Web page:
Murrey wasn’t expected to survive, but boy, look at her now!
This common murre joins us from Nauset Beach in Orleans, Massachusetts, where she was found in February, cold and lethargic with a deep, two-inch-long laceration on her left thigh.
Murrey, deemed a male at the time, was taken to Wild Care Inc., a wildlife rehabilitation center in Cape Cod, for immediate care. Not expecting him to survive the night, the Wild Care staff stabilized Murrey with warmth and fluids, administered antibiotics and cleaned and closed the wound. Much to their delight, Murrey’s will to survive carried him into the next morning.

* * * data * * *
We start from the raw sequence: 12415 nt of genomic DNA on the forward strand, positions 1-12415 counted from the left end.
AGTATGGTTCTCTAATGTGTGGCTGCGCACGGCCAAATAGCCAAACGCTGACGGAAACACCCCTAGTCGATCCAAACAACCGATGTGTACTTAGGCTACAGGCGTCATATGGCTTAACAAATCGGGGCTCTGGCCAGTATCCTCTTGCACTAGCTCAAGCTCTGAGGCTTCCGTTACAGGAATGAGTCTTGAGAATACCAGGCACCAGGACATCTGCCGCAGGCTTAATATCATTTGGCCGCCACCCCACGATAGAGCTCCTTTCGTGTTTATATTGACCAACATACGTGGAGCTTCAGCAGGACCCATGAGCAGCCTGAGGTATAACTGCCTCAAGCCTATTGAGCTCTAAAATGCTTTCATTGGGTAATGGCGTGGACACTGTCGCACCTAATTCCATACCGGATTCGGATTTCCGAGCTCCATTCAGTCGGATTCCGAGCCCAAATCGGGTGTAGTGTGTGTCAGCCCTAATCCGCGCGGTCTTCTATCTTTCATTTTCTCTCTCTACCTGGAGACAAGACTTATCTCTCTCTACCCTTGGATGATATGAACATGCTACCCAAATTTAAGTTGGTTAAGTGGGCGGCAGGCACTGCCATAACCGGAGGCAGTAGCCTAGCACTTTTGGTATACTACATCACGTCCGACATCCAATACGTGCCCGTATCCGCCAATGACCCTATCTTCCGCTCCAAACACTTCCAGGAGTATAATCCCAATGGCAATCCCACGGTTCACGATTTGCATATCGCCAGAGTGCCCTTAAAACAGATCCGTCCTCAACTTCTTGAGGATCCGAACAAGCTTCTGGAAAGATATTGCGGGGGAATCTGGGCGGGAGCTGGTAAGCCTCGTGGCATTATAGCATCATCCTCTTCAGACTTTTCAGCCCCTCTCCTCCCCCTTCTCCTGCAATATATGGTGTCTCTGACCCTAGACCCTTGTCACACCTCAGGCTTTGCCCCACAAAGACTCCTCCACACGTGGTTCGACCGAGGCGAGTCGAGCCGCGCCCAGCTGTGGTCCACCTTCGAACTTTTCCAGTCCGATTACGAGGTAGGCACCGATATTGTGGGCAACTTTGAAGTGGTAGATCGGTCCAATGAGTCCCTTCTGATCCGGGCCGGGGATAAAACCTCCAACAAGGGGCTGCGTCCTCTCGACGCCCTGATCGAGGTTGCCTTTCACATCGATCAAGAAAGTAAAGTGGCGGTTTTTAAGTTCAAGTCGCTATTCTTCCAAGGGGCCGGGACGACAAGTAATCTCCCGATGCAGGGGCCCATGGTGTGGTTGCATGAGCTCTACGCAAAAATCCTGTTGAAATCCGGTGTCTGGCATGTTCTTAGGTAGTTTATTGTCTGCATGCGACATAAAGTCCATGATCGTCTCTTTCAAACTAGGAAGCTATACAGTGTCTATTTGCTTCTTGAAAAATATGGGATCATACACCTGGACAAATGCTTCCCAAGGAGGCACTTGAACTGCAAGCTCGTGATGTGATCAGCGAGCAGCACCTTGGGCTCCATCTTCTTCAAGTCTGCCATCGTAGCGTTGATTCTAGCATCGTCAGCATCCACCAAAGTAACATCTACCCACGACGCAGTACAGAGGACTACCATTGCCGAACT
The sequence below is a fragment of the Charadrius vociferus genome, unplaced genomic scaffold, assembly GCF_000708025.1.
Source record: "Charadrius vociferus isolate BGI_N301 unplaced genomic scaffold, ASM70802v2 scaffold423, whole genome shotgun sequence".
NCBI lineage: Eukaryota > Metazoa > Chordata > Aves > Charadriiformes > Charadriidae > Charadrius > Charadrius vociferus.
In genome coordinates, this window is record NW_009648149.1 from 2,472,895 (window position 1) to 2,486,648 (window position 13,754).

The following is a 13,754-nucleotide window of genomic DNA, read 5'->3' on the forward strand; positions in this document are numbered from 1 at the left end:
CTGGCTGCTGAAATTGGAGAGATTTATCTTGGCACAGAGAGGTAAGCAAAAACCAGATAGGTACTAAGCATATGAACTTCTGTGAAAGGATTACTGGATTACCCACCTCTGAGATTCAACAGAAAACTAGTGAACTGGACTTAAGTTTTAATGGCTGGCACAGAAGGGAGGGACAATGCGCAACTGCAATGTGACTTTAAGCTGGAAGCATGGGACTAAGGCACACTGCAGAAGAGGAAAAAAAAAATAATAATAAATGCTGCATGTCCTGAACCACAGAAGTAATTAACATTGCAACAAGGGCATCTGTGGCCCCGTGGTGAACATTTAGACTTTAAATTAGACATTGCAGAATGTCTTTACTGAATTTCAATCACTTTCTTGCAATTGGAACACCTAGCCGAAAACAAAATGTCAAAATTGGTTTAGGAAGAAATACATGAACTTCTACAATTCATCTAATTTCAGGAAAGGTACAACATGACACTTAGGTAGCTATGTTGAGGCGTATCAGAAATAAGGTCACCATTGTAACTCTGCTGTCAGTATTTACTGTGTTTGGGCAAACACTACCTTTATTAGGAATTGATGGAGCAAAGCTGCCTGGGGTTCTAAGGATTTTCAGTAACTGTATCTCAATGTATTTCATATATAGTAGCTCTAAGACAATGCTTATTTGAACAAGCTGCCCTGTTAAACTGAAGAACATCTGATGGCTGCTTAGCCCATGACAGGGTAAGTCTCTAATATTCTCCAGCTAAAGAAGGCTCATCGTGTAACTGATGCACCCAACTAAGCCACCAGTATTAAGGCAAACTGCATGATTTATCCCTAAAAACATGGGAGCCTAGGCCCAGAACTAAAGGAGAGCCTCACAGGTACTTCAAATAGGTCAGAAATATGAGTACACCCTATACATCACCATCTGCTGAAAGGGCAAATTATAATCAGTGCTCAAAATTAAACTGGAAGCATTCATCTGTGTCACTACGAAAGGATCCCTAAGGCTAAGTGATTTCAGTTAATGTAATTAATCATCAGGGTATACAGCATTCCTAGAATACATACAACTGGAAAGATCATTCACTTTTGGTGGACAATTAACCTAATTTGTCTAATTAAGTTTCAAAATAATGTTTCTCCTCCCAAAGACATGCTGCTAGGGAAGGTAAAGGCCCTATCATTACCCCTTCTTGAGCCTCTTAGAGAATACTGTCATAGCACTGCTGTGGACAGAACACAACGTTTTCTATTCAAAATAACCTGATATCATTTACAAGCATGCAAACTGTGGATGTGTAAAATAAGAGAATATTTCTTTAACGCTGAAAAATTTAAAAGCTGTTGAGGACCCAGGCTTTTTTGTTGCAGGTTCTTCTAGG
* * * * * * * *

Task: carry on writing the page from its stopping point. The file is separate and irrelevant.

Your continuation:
Once he was fully stable and eating on his own, Wild Care staff placed him into a seabird therapy pool filled with saltwater to condition his body and regain waterproofing—a seabird’s source of insulation against cold ocean temperatures.
Murrey regained all of his waterproofing except for the area around the wound, making him non-releasable.
Several months and 1,500 miles later, Murrey’s story continues with our common murre and puffins in the Scott Aquarium.
By the way, as it turns out, according to DNA tests she’s a healthy female!
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Omaha's Henry Doorly Zoo and Aquarium